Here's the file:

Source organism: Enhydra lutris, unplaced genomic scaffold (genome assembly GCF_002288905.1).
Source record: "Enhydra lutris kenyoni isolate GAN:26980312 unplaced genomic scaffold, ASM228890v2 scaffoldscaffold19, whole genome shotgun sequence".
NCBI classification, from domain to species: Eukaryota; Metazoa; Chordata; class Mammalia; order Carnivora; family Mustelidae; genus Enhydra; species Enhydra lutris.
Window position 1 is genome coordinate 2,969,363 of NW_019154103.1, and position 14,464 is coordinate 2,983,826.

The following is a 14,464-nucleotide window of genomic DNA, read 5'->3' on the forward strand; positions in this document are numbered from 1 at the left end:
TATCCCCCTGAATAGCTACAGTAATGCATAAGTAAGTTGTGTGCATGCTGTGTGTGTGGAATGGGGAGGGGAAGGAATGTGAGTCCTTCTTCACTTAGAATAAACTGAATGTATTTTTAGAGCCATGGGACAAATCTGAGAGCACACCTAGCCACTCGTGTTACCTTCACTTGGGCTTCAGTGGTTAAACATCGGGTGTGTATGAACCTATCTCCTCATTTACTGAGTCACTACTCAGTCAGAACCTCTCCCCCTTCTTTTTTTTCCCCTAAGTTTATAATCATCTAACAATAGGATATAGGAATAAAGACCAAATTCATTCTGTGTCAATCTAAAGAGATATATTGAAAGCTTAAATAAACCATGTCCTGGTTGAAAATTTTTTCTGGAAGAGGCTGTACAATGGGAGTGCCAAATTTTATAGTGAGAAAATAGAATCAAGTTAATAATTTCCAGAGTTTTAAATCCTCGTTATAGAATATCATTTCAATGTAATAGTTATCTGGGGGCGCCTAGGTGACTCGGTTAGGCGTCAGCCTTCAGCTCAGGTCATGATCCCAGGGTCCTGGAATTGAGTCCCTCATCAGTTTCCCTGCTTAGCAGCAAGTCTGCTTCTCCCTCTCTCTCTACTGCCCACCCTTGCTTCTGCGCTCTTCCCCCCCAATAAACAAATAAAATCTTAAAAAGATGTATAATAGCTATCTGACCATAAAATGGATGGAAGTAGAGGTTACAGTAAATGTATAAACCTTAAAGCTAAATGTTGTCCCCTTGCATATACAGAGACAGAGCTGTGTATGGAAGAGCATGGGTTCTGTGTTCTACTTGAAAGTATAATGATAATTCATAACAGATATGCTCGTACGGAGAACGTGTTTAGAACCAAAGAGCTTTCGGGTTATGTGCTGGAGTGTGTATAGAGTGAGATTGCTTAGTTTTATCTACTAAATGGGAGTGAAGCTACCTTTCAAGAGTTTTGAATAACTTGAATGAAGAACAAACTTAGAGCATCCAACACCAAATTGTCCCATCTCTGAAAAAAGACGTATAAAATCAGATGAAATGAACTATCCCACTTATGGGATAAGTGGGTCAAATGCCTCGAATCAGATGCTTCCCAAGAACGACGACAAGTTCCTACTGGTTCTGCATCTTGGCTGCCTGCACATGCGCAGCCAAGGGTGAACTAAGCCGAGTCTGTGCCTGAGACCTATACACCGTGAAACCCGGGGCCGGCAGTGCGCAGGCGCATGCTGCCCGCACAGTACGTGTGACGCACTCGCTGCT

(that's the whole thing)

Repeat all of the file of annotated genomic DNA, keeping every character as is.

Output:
Source organism: Enhydra lutris, unplaced genomic scaffold (genome assembly GCF_002288905.1).
Source record: "Enhydra lutris kenyoni isolate GAN:26980312 unplaced genomic scaffold, ASM228890v2 scaffoldscaffold19, whole genome shotgun sequence".
NCBI classification, from domain to species: Eukaryota; Metazoa; Chordata; class Mammalia; order Carnivora; family Mustelidae; genus Enhydra; species Enhydra lutris.
Window position 1 is genome coordinate 2,969,363 of NW_019154103.1, and position 14,464 is coordinate 2,983,826.

The following is a 14,464-nucleotide window of genomic DNA, read 5'->3' on the forward strand; positions in this document are numbered from 1 at the left end:
TATCCCCCTGAATAGCTACAGTAATGCATAAGTAAGTTGTGTGCATGCTGTGTGTGTGGAATGGGGAGGGGAAGGAATGTGAGTCCTTCTTCACTTAGAATAAACTGAATGTATTTTTAGAGCCATGGGACAAATCTGAGAGCACACCTAGCCACTCGTGTTACCTTCACTTGGGCTTCAGTGGTTAAACATCGGGTGTGTATGAACCTATCTCCTCATTTACTGAGTCACTACTCAGTCAGAACCTCTCCCCCTTCTTTTTTTTCCCCTAAGTTTATAATCATCTAACAATAGGATATAGGAATAAAGACCAAATTCATTCTGTGTCAATCTAAAGAGATATATTGAAAGCTTAAATAAACCATGTCCTGGTTGAAAATTTTTTCTGGAAGAGGCTGTACAATGGGAGTGCCAAATTTTATAGTGAGAAAATAGAATCAAGTTAATAATTTCCAGAGTTTTAAATCCTCGTTATAGAATATCATTTCAATGTAATAGTTATCTGGGGGCGCCTAGGTGACTCGGTTAGGCGTCAGCCTTCAGCTCAGGTCATGATCCCAGGGTCCTGGAATTGAGTCCCTCATCAGTTTCCCTGCTTAGCAGCAAGTCTGCTTCTCCCTCTCTCTCTACTGCCCACCCTTGCTTCTGCGCTCTTCCCCCCCAATAAACAAATAAAATCTTAAAAAGATGTATAATAGCTATCTGACCATAAAATGGATGGAAGTAGAGGTTACAGTAAATGTATAAACCTTAAAGCTAAATGTTGTCCCCTTGCATATACAGAGACAGAGCTGTGTATGGAAGAGCATGGGTTCTGTGTTCTACTTGAAAGTATAATGATAATTCATAACAGATATGCTCGTACGGAGAACGTGTTTAGAACCAAAGAGCTTTCGGGTTATGTGCTGGAGTGTGTATAGAGTGAGATTGCTTAGTTTTATCTACTAAATGGGAGTGAAGCTACCTTTCAAGAGTTTTGAATAACTTGAATGAAGAACAAACTTAGAGCATCCAACACCAAATTGTCCCATCTCTGAAAAAAGACGTATAAAATCAGATGAAATGAACTATCCCACTTATGGGATAAGTGGGTCAAATGCCTCGAATCAGATGCTTCCCAAGAACGACGACAAGTTCCTACTGGTTCTGCATCTTGGCTGCCTGCACATGCGCAGCCAAGGGTGAACTAAGCCGAGTCTGTGCCTGAGACCTATACACCGTGAAACCCGGGGCCGGCAGTGCGCAGGCGCATGCTGCCCGCACAGTACGTGTGACGCACTCGCTGCT